WA: Honestly, sorry, I didn’t mean to. One of the first things I noticed when I first started working here is I reckon 80 per cent of your contribution to the show happens off-camera and people don’t understand that. One of the first things I noticed was that you had this immediate, really piercingly insightful way of understanding the audience. I saw you re-order entire segments… CB: I piss people off, is that what you’re saying? [Laughs.] WA: Not me, because I didn’t have to produce it. I have seen you sit down and discuss an interview we were doing and make two or three comments and suddenly the whole thing has changed. And I never could have seen that, but you are able to see it. Is there something about your life where your personality allows you to stand in for the audience in that way?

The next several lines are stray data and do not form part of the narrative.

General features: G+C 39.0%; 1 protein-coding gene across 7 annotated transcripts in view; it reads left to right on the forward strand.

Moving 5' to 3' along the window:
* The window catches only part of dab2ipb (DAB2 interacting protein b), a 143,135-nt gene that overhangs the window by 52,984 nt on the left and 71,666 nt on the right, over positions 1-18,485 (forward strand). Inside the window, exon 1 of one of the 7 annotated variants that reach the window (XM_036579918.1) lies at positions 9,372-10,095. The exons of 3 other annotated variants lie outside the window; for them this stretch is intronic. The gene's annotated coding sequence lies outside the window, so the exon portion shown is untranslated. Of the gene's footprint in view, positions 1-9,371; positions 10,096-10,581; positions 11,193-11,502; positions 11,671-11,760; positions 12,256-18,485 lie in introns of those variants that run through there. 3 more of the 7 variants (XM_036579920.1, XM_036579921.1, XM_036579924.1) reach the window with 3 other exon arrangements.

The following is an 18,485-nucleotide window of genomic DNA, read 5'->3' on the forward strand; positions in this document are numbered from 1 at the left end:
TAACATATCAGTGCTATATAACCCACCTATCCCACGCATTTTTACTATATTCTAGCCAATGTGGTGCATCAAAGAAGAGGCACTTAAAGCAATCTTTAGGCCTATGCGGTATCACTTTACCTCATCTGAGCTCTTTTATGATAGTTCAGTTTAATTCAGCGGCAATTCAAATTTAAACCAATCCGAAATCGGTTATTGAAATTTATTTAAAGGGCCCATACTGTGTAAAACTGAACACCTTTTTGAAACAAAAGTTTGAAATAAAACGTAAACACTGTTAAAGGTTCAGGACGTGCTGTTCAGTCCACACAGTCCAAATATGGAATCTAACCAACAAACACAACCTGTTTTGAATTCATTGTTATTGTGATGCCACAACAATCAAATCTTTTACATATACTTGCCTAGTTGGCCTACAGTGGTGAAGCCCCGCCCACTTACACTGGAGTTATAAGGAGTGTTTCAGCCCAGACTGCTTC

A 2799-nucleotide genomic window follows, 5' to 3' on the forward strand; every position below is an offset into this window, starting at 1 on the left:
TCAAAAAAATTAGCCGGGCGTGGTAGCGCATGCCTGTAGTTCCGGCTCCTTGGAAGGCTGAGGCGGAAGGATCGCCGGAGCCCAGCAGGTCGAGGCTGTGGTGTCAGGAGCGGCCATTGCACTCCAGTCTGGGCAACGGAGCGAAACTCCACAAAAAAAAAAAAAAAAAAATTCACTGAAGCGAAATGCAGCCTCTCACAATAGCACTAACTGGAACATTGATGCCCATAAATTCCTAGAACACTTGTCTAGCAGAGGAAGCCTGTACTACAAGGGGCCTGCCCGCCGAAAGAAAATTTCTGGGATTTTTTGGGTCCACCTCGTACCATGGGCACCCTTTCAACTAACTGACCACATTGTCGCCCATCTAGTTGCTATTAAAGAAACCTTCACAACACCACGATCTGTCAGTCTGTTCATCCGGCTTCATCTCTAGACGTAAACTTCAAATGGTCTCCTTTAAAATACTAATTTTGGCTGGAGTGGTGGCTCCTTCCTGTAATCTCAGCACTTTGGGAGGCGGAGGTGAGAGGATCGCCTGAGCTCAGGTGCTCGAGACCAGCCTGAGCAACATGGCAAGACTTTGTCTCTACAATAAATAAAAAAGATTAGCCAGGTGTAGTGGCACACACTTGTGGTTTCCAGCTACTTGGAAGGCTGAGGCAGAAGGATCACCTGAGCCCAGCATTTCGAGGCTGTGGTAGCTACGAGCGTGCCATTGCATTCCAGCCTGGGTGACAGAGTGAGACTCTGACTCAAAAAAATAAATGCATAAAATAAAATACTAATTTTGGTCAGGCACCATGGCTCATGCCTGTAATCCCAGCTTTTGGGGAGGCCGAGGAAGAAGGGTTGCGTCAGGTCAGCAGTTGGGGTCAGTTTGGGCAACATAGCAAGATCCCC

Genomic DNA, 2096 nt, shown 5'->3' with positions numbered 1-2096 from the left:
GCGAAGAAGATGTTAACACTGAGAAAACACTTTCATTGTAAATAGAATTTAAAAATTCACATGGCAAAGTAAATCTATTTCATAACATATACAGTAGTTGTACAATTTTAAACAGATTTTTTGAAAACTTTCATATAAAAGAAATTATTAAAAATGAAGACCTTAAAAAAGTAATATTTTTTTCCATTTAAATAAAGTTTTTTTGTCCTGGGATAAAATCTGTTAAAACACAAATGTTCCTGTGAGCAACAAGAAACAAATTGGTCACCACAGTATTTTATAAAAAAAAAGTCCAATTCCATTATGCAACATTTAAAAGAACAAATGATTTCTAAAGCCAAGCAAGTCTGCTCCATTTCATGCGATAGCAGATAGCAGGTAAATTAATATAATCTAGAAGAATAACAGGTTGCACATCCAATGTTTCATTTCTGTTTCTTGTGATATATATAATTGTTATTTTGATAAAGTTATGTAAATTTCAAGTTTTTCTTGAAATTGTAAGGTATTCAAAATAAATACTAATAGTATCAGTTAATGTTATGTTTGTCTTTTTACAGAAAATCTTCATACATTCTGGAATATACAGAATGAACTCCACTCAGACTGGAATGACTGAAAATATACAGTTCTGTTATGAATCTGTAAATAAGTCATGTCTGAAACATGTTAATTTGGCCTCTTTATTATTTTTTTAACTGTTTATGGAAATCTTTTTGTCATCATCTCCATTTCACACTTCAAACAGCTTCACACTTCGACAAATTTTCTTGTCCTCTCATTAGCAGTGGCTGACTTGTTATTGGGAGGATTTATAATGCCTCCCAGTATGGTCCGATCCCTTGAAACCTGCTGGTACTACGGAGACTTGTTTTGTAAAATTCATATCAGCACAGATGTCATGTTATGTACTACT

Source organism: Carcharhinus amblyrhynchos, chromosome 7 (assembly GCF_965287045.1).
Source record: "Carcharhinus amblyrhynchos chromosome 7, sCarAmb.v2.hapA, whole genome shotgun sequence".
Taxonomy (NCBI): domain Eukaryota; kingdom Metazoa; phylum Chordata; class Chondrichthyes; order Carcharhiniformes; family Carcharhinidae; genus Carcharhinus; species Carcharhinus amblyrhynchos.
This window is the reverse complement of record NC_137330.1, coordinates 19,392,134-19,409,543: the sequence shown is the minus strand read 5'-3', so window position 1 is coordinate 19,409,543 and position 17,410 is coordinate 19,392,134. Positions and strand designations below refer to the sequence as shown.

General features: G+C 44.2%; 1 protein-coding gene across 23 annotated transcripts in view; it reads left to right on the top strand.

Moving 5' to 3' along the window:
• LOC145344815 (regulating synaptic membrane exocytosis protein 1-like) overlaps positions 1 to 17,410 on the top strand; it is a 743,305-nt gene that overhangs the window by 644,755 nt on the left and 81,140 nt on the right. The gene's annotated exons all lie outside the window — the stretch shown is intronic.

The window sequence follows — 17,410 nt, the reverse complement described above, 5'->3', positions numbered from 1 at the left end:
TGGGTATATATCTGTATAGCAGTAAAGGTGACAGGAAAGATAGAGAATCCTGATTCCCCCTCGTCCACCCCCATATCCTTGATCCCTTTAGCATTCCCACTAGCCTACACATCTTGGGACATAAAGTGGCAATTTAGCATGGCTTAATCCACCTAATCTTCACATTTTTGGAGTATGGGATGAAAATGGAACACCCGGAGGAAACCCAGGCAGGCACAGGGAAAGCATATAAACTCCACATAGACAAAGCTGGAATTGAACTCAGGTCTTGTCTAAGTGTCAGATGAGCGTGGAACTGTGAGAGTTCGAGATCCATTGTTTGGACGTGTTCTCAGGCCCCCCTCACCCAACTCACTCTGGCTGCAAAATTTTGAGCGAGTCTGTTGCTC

CB: I don’t think I always get it right, I don’t think I can ever fully understand or anticipate or get right what everyone at home is thinking or feeling. But I do definitely think that with everything I do: do people at home care? Are my friends and family going to care about this? I think it maybe comes back to the fact I never got into this job to, quite seriously, never for it to be about me. I still find it incredibly hard to read articles about myself – to even be in the news myself. I completely understand that it’s part of the job and the gig, but that was never my motivation. My motivation was always to share information, stories and be the middleman for information. I just want people to enjoy what they are watching and get something out of it at home. If I can do that, that is my main aim. WA: I want that too, but I’m buggered if I know how [laughs]. CB: The day people stop enjoying what they’re watching is the day that I lose my job. Carrie and Waleed co-host The Project, 6.30pm weeknights, on Network Ten.